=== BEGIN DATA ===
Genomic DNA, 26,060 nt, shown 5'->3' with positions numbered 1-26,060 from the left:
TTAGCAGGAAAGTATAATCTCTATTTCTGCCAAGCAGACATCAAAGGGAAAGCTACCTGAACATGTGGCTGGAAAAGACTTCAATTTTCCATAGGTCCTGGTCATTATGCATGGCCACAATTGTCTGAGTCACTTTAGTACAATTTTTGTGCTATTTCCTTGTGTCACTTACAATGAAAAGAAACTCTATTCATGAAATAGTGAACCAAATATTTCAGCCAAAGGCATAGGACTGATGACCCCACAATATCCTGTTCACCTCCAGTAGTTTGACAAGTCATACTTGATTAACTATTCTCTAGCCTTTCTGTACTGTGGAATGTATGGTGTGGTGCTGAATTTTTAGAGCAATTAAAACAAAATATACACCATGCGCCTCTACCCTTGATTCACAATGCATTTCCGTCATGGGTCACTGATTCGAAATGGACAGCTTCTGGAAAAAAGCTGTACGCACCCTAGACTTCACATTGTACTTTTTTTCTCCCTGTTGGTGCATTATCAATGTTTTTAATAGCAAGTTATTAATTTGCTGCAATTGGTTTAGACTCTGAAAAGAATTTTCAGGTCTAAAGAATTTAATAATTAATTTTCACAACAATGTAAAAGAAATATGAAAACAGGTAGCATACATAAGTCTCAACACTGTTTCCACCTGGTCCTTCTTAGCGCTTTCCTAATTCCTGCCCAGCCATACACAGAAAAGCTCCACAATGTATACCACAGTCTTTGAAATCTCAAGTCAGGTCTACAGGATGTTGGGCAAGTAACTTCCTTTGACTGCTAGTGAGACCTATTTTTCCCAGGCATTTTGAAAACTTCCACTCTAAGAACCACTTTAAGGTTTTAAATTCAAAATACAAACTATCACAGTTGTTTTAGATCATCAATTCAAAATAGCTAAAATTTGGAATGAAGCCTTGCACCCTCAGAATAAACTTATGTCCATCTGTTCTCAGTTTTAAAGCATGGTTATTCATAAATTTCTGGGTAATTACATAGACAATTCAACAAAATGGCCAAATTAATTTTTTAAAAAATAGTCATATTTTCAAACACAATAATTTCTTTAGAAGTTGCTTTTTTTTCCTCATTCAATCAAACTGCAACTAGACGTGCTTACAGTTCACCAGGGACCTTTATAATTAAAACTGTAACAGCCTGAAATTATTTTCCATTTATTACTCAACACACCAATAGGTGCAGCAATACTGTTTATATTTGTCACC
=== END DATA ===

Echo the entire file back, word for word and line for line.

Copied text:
Genomic DNA, 26,060 nt, shown 5'->3' with positions numbered 1-26,060 from the left:
TTAGCAGGAAAGTATAATCTCTATTTCTGCCAAGCAGACATCAAAGGGAAAGCTACCTGAACATGTGGCTGGAAAAGACTTCAATTTTCCATAGGTCCTGGTCATTATGCATGGCCACAATTGTCTGAGTCACTTTAGTACAATTTTTGTGCTATTTCCTTGTGTCACTTACAATGAAAAGAAACTCTATTCATGAAATAGTGAACCAAATATTTCAGCCAAAGGCATAGGACTGATGACCCCACAATATCCTGTTCACCTCCAGTAGTTTGACAAGTCATACTTGATTAACTATTCTCTAGCCTTTCTGTACTGTGGAATGTATGGTGTGGTGCTGAATTTTTAGAGCAATTAAAACAAAATATACACCATGCGCCTCTACCCTTGATTCACAATGCATTTCCGTCATGGGTCACTGATTCGAAATGGACAGCTTCTGGAAAAAAGCTGTACGCACCCTAGACTTCACATTGTACTTTTTTTCTCCCTGTTGGTGCATTATCAATGTTTTTAATAGCAAGTTATTAATTTGCTGCAATTGGTTTAGACTCTGAAAAGAATTTTCAGGTCTAAAGAATTTAATAATTAATTTTCACAACAATGTAAAAGAAATATGAAAACAGGTAGCATACATAAGTCTCAACACTGTTTCCACCTGGTCCTTCTTAGCGCTTTCCTAATTCCTGCCCAGCCATACACAGAAAAGCTCCACAATGTATACCACAGTCTTTGAAATCTCAAGTCAGGTCTACAGGATGTTGGGCAAGTAACTTCCTTTGACTGCTAGTGAGACCTATTTTTCCCAGGCATTTTGAAAACTTCCACTCTAAGAACCACTTTAAGGTTTTAAATTCAAAATACAAACTATCACAGTTGTTTTAGATCATCAATTCAAAATAGCTAAAATTTGGAATGAAGCCTTGCACCCTCAGAATAAACTTATGTCCATCTGTTCTCAGTTTTAAAGCATGGTTATTCATAAATTTCTGGGTAATTACATAGACAATTCAACAAAATGGCCAAATTAATTTTTTAAAAAATAGTCATATTTTCAAACACAATAATTTCTTTAGAAGTTGCTTTTTTTTCCTCATTCAATCAAACTGCAACTAGACGTGCTTACAGTTCACCAGGGACCTTTATAATTAAAACTGTAACAGCCTGAAATTATTTTCCATTTATTACTCAACACACCAATAGGTGCAGCAATACTGTTTATATTTGTCACC